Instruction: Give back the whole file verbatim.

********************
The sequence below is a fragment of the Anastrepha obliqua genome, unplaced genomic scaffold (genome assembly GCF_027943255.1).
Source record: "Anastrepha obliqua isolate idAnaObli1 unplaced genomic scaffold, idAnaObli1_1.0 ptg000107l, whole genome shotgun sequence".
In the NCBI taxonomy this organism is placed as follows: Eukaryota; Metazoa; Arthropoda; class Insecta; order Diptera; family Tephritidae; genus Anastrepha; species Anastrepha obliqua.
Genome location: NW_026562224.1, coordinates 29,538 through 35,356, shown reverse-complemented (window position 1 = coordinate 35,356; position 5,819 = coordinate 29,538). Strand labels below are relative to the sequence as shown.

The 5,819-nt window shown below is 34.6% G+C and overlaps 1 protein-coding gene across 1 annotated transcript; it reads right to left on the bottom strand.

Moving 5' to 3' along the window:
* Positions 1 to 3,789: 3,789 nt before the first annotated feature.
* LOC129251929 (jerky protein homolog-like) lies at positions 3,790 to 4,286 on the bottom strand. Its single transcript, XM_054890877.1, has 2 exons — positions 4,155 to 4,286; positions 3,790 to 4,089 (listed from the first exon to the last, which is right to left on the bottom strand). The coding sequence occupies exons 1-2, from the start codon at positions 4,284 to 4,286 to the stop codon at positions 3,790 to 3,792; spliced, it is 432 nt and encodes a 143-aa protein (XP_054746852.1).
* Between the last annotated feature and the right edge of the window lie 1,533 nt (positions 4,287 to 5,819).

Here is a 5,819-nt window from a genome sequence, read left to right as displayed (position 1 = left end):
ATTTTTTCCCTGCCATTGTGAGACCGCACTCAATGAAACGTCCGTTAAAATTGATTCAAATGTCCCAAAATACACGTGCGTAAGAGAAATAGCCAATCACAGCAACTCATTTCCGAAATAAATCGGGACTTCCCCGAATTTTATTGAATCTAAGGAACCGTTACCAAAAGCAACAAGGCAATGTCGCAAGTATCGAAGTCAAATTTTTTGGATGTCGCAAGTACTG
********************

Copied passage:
The sequence below is a fragment of the Anastrepha obliqua genome, unplaced genomic scaffold (genome assembly GCF_027943255.1).
Source record: "Anastrepha obliqua isolate idAnaObli1 unplaced genomic scaffold, idAnaObli1_1.0 ptg000107l, whole genome shotgun sequence".
In the NCBI taxonomy this organism is placed as follows: Eukaryota; Metazoa; Arthropoda; class Insecta; order Diptera; family Tephritidae; genus Anastrepha; species Anastrepha obliqua.
Genome location: NW_026562224.1, coordinates 29,538 through 35,356, shown reverse-complemented (window position 1 = coordinate 35,356; position 5,819 = coordinate 29,538). Strand labels below are relative to the sequence as shown.

The 5,819-nt window shown below is 34.6% G+C and overlaps 1 protein-coding gene across 1 annotated transcript; it reads right to left on the bottom strand.

Moving 5' to 3' along the window:
* Positions 1 to 3,789: 3,789 nt before the first annotated feature.
* LOC129251929 (jerky protein homolog-like) lies at positions 3,790 to 4,286 on the bottom strand. Its single transcript, XM_054890877.1, has 2 exons — positions 4,155 to 4,286; positions 3,790 to 4,089 (listed from the first exon to the last, which is right to left on the bottom strand). The coding sequence occupies exons 1-2, from the start codon at positions 4,284 to 4,286 to the stop codon at positions 3,790 to 3,792; spliced, it is 432 nt and encodes a 143-aa protein (XP_054746852.1).
* Between the last annotated feature and the right edge of the window lie 1,533 nt (positions 4,287 to 5,819).

Here is a 5,819-nt window from a genome sequence, read left to right as displayed (position 1 = left end):
ATTTTTTCCCTGCCATTGTGAGACCGCACTCAATGAAACGTCCGTTAAAATTGATTCAAATGTCCCAAAATACACGTGCGTAAGAGAAATAGCCAATCACAGCAACTCATTTCCGAAATAAATCGGGACTTCCCCGAATTTTATTGAATCTAAGGAACCGTTACCAAAAGCAACAAGGCAATGTCGCAAGTATCGAAGTCAAATTTTTTGGATGTCGCAAGTACTG